Emerging markets generate the majority of the company's profit, and margins and growth rates are significantly higher. Indeed, Mead Johnson and the rest of the infant-formula industry in China enjoyed some favorable market dynamics. For example, the baby formula scandal in 2008 largely affected local producers, thereby creating the ideal environment for foreign producers to be able to charge a premium. The situation led to good growth for the foreign players, but it also led to increased jostling for market share.
Consequently, Mead Johnson found itself losing market share in China in 2012, as the likes of Danone (ADR) and Nestle fought hard to counteract weak sales in European markets. Mead was therefore forced to reduce shipments to distributors in order to get inventories back to normal levels. The plan worked - Mead claims that its market share has now been stable for the last four months, but this also may be a sign of strong competition.
Another potential problem is political in nature. The premium prices in China did not go unnoticed by the regime, and an antitrust probe was subsequently launched into price fixing in China. The result was that six infant-formula companies were fined, including Mead Johnson, which had to pay a $33 million penalty.
In addition, Mead Johnson reduced its prices in China by 7% to 15% , and Danone and Nestle made similar moves. Mead Johnson's price cuts took place in mid July, and were forecast to reduce annual sales by $55 million to $65 million. On the one hand, these figures only represent around 1.4% of its forecast sales for 2013. On the other, they present a warning over potential political risks in the future.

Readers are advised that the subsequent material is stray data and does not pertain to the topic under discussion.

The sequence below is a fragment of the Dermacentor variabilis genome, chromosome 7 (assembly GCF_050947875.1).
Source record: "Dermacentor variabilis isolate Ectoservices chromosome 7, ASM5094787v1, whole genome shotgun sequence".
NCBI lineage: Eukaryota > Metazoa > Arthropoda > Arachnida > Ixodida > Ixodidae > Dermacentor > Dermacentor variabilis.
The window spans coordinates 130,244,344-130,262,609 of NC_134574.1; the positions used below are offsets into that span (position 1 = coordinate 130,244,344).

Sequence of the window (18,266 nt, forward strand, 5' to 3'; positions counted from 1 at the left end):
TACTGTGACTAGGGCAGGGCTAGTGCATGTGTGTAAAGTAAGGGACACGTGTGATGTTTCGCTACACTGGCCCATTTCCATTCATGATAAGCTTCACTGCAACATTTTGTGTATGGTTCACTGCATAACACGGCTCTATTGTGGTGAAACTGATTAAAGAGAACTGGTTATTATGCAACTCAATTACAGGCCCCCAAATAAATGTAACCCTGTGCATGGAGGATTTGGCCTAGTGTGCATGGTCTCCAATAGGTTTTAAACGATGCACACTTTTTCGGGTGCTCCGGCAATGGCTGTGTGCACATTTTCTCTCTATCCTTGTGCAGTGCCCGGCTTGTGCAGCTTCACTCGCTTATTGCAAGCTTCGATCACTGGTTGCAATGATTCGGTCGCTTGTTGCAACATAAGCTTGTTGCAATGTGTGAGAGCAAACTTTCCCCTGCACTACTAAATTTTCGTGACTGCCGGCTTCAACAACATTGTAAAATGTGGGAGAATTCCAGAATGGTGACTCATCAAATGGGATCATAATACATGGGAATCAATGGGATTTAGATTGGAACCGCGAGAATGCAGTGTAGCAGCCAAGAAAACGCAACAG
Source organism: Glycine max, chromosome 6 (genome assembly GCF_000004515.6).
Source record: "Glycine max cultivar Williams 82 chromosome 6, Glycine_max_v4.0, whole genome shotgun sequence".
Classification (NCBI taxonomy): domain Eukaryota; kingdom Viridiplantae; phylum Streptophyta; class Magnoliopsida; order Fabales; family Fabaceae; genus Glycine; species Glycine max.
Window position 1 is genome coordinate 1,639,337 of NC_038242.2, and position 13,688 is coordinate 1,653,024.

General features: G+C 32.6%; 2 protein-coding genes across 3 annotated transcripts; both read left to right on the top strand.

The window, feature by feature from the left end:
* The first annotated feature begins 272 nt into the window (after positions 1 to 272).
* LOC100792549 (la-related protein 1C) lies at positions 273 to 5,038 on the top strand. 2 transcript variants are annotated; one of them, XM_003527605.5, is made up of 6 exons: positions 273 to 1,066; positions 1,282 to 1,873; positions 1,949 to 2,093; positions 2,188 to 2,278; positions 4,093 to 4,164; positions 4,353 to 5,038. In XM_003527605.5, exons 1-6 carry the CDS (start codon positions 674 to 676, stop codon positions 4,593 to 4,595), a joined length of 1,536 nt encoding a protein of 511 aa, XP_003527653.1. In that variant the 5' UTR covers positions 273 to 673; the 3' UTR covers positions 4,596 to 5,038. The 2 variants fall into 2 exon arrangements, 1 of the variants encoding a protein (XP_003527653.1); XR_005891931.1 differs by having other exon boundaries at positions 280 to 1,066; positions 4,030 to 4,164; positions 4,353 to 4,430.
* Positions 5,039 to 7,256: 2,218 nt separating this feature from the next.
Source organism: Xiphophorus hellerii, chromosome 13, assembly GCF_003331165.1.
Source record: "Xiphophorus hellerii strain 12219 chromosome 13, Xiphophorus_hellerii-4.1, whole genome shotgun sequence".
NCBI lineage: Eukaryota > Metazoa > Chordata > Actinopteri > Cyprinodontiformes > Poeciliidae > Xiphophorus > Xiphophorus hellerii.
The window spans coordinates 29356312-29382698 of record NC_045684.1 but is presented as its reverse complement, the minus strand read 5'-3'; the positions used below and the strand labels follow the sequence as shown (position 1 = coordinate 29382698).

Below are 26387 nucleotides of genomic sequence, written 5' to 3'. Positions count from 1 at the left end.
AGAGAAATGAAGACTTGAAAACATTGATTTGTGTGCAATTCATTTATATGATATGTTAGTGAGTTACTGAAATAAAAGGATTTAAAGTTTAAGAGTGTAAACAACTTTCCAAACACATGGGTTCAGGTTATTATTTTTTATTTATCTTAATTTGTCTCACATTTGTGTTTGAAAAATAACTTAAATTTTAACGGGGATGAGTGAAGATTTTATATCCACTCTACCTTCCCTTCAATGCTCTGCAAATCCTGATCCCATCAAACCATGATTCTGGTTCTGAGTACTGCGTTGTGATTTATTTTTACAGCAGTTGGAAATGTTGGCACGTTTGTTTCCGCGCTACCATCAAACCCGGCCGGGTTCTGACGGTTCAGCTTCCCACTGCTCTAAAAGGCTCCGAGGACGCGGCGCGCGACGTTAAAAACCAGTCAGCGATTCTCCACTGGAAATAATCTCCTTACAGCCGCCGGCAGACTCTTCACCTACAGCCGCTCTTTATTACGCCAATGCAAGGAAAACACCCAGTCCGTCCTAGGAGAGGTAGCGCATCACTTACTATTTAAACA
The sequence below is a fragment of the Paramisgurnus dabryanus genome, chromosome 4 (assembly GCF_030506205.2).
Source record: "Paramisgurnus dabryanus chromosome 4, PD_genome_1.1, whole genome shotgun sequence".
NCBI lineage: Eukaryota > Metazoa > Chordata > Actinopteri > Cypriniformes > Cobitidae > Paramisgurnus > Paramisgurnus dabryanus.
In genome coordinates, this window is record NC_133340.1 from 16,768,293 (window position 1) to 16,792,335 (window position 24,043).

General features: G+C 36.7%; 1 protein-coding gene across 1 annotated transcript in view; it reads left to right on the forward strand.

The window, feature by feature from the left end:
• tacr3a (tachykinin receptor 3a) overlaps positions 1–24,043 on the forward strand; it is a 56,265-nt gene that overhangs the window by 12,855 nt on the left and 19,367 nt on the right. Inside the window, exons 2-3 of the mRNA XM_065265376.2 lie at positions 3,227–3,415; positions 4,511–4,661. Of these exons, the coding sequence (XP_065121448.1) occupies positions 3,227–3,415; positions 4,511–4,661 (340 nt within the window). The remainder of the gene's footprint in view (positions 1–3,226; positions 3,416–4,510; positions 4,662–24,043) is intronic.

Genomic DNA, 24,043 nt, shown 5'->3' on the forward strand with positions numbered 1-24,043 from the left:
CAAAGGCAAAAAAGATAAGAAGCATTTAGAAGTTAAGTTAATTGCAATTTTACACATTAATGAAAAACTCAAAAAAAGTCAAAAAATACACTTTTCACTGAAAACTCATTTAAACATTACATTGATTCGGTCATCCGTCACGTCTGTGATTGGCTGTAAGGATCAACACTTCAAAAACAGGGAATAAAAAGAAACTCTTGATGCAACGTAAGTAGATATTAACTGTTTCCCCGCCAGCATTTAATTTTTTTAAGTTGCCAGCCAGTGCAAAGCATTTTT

In addition, whenever companies cut prices across an industry, there will be uncertainty over which businesses will end up winning/losing market share. Will Mead Johnson end up losing market share out of this?
Where Next for Mead Johnson?
The company faces some fundamental questions over long-term demand from developed markets, and near and long-term risk from emerging markets. For different reasons, margins could come under pressure in both segments in the future.
However, with a current P/E ratio of around 25 times, the market doesn't seem to want to stop believing in its prospects. This is understandable because outside of China, the company has been performing well, and it is still forecasting constant-currency revenue growth of 8% for 2013.
However, analysts now predict EPS growth that only approaches double-digits for the next few years, and Mead Johnson's valuation is looking stretched for the risks involved in both of its segments. This is one for the monitor list.
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The article The Risk in This Emerging Market Play originally appeared on Fool.com.Lee Samaha has no position in any stocks mentioned. The Motley Fool has no position in any of the stocks mentioned. Try any of our Foolish newsletter services free for 30 days. We Fools may not all hold the same opinions, but we all believe that considering a diverse range of insights makes us better investors. The Motley Fool has a disclosure policy.